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The Jacksons – for Sep. 10, 2009

Hot sunshine beat down through the side window of Andrew Jackson’s pickup truck as he drove into town and pulled into a parking spot in front of the café, right next to Grant Toew’s old Silverado. He shut off the ignition and stepped out of the truck just as a gust of hot wind blew the hat off his head and back into the cab. Andrew grabbed at the hat as it went, missed, and had to climb back in to retrieve it from where the wind had deposited it between the passenger seat and the door. This time, he held on to it till he was inside the café, and a minute later he was setting a fresh cup of coffee on the table and joining Grant, Ben Schmidt, and Gary Peterson, who had arrived ahead of him.

“Mornin’,” said Andrew.

“Mornin’,” said Grant in reply. The other two simply nodded and sipped their coffee in silence.

“What’s new?” asked Andrew. There was a moment of silence.

“Not much,” said Ben. “Life goes on,” said Gary.

“True enough,” said Andrew. “Unless you’re Edward Kennedy.”

There was another moment of silence.

“What’s new with you?” asked Grant eventually.

Andrew took a long sip of coffee and set

his cup down carefully on the table before he answered. “I think I have one too many kids,” he said.

“Hmm.” The other three pondered that for a moment. “Which one?” Ben wanted to know.

“The first one,” said Andrew. “I think we’d have been good if we hadn’t had the first one.”

“Lot of parents feel that way,” said Gary. “Everything starts with the first one.”

“I read there was a study,” said Grant, “that showed that parents who didn’t have a first child lived three to five years longer than those who did.”

“I read that too,” said Gary, “but I also read that parents who didn’t have a first child weren’t as happy as parents who did.”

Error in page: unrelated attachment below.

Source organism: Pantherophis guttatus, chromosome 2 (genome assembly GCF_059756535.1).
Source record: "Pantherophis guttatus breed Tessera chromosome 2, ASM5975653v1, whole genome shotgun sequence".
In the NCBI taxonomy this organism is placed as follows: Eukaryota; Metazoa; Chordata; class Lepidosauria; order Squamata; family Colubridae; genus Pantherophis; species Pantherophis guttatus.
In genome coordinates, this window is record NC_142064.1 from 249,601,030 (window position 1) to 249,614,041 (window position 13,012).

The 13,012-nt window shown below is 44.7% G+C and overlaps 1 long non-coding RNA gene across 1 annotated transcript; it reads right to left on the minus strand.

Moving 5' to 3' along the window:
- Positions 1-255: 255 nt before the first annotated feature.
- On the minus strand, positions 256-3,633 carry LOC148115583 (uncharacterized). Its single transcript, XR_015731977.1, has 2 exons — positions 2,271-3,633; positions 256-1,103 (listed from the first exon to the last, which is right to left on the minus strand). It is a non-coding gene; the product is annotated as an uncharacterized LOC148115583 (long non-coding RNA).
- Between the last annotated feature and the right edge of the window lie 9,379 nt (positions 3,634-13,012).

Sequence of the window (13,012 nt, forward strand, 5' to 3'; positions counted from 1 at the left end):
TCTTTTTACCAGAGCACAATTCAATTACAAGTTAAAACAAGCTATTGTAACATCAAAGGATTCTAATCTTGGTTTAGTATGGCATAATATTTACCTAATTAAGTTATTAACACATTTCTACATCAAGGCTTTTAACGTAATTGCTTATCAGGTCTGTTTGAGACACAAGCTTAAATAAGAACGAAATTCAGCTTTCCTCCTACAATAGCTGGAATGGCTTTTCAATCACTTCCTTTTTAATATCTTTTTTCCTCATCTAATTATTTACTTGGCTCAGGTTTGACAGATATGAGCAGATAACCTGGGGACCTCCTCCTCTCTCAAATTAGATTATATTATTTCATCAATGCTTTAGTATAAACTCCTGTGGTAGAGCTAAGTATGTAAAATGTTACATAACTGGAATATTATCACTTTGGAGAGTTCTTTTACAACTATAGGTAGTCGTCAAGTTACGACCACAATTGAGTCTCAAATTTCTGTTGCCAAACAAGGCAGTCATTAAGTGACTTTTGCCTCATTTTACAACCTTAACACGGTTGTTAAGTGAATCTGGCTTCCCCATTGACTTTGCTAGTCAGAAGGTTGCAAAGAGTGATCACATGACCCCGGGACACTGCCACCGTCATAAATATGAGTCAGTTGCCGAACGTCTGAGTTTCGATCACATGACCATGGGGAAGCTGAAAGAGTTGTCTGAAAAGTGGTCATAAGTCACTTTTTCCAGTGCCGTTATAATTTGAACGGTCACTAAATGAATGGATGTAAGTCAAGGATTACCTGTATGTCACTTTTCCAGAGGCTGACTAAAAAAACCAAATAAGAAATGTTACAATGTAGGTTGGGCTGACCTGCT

“Still,” said Ben, “even if they were less happy, they were less happy for longer, so in the end they probably experienced the same overall amount of happiness, am I right?”

“Look,” said Andrew, “if they never had a first child, then they’re not parents anyway. And who the heck came up with a stupid study like that?”

Gary shrugged. “The federal government most likely,” he said.

“So what’s wrong with your kids Andrew?” asked Grant.

“There’s nothing wrong with them,” said Andrew. “Well not seriously wrong. I just can’t afford them.”

“Jeez,” said Ben. “Just be glad you’re not a hog farmer. If you were a hog farmer you might have to sell your kids to the witch in the forest, just to make ends meet.”

“There’s a witch in the forest?” said Gary. “Where?”

“It’s a metaphorical witch,” said Ben. “Like in Hansel and Gretel.”

“Hansel and Gretel? Those are Abe Henkenstedter’s kids, right?” said Gary.

“It’s a fairy tale for Pete’s sake,” said Grant. “Let’s try to stick to the topic at hand, which is Andrew and his extra child, OK?”

“The thing is,” said Andrew, “Randy’s doing good on the farm and Jennifer’s a girl so she’ll probably get married to a guy who already has a farm, but Brady, well Brady’s moved into town to work at the body shop and I’m pretty sure his plan is to buy the place, sooner rather than later, so I’m going to want to help him with that and where the heck is the money supposed to come from?”

“Brady’s working at the body shop?” said Ben. “Boy, it’ll be a nice change to have someone there who knows the difference between a ball-peen hammer and a muffler bearing.”

“No kidding,” said Gary. “Andrew, if your kid wants to buy that place, I’ll lend him the money myself.”

“Seriously?” said Andrew.

“Why not?” said Gary, pushing his chair back and getting up to leave. “As long as we got Autopac in this province, a body shop’s basically a licence to print money. So where’s the risk? Call me when the time comes,” he said, and headed out into the street.

Andrew looked at Grant who was looking back at him.

“Everybody needs one of those, eh?” said Grant.

“Everybody needs one of what?” said Andrew.

Grant grinned. “Everybody needs one friend who’s a grain farmer,” he said.

Don’t miss Rollin Penner and the Traveling Medicine Show in concert in Winnipeg

Sept. 25 and in Steinbach Oct. 9. Visit www.thetravelingmedicineshow.comfor details and tickets.

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